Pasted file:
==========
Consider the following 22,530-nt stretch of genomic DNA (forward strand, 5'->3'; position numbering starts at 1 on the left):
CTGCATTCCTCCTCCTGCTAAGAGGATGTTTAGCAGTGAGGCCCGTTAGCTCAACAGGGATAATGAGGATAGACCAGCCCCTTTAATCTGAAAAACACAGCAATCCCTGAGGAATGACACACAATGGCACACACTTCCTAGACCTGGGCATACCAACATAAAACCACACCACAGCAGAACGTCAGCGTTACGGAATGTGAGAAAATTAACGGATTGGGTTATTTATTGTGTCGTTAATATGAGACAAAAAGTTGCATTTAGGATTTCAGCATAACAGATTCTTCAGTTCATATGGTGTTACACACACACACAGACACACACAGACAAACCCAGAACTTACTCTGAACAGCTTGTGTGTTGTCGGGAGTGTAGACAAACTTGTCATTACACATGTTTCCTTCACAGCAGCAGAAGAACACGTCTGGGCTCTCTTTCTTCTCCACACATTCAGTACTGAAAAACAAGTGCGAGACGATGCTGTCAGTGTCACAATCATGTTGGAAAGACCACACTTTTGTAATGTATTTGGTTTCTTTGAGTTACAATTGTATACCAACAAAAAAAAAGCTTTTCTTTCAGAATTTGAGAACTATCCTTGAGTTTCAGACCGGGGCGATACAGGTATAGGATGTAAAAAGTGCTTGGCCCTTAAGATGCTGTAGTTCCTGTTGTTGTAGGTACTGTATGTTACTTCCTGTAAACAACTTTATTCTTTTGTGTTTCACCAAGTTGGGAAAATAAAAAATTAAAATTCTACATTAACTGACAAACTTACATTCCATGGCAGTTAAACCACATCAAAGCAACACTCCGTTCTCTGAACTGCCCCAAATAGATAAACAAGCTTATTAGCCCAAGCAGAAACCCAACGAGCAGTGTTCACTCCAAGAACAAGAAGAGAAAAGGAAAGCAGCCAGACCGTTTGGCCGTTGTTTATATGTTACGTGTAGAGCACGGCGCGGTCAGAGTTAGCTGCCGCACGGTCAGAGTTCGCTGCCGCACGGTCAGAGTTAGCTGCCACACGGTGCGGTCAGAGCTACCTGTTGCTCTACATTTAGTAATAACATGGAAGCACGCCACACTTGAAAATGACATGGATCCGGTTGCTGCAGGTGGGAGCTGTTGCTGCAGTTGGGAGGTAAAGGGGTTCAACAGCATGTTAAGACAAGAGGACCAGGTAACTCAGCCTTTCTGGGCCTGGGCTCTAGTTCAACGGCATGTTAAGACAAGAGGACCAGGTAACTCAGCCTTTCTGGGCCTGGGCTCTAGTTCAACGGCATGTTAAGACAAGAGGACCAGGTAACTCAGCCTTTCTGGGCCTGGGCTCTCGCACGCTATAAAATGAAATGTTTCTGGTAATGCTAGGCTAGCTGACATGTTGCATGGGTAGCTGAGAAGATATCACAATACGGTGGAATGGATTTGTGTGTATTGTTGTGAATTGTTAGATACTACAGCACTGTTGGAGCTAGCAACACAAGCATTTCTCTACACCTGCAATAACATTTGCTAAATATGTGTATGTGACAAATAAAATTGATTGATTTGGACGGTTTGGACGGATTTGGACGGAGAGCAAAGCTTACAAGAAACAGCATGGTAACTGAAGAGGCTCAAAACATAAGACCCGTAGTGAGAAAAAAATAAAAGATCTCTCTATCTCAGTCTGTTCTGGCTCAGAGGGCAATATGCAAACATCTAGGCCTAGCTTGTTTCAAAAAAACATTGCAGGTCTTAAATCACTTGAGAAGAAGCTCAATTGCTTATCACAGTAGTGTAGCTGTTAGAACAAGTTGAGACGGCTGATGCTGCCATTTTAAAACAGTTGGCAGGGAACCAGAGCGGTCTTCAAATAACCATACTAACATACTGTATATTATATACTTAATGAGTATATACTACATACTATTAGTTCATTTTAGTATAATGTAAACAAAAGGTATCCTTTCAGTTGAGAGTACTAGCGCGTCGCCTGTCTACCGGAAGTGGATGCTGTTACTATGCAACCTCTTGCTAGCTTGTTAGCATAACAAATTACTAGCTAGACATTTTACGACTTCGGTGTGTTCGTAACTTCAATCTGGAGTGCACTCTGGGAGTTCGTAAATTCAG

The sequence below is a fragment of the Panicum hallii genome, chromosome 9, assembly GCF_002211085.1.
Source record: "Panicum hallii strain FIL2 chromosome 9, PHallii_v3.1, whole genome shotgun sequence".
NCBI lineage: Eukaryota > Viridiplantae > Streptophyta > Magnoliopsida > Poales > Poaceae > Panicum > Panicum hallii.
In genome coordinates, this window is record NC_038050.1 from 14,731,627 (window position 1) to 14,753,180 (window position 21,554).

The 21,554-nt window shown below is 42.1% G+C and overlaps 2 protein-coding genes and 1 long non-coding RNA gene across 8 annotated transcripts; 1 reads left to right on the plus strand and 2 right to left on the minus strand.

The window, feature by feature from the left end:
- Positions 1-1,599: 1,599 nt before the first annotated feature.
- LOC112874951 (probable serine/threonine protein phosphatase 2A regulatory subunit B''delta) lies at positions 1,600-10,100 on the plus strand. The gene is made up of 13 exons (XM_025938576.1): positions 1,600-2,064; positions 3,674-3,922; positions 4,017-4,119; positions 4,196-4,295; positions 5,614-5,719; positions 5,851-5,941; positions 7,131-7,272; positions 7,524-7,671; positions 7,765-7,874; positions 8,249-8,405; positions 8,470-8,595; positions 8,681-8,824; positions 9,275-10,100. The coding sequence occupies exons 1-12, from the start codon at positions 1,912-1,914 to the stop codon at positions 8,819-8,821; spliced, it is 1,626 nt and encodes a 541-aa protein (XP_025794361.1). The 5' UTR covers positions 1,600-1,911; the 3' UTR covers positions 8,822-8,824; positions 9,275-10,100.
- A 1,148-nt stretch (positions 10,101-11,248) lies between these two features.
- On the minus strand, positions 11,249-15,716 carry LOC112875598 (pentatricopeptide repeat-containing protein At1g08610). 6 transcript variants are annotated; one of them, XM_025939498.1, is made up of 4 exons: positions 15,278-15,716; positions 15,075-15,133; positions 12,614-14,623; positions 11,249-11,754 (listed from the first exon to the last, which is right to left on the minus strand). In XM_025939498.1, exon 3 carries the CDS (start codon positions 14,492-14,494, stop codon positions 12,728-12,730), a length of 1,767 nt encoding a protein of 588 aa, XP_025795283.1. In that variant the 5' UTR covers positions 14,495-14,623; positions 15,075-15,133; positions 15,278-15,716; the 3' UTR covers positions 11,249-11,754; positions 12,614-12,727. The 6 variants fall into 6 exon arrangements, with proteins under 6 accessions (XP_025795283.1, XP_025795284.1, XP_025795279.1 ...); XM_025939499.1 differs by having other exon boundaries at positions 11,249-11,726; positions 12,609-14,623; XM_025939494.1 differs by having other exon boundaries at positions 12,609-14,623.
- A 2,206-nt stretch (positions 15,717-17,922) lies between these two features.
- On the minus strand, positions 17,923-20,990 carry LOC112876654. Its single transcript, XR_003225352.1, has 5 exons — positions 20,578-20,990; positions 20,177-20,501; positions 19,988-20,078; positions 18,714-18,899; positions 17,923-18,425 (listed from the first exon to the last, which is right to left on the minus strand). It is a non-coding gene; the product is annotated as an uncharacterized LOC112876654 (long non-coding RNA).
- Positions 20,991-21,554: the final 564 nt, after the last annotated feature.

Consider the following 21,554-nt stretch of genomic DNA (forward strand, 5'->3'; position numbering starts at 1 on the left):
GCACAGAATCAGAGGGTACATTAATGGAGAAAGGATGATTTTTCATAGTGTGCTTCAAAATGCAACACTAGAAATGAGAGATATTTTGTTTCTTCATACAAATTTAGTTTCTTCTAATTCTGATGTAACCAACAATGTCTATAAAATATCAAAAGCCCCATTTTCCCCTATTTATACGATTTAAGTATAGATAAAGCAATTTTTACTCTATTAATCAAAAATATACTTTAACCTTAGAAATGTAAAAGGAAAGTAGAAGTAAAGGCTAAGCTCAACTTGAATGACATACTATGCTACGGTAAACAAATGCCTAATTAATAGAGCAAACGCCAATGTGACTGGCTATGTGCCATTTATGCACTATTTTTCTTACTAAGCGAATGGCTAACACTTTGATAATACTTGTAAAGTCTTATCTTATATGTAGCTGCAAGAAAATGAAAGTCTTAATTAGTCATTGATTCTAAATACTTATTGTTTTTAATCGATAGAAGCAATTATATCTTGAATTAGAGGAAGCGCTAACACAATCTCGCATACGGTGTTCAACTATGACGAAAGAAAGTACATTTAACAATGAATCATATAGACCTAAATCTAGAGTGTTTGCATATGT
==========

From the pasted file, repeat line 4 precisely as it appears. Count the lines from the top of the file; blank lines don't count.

Source record: "Panicum hallii strain FIL2 chromosome 9, PHallii_v3.1, whole genome shotgun sequence".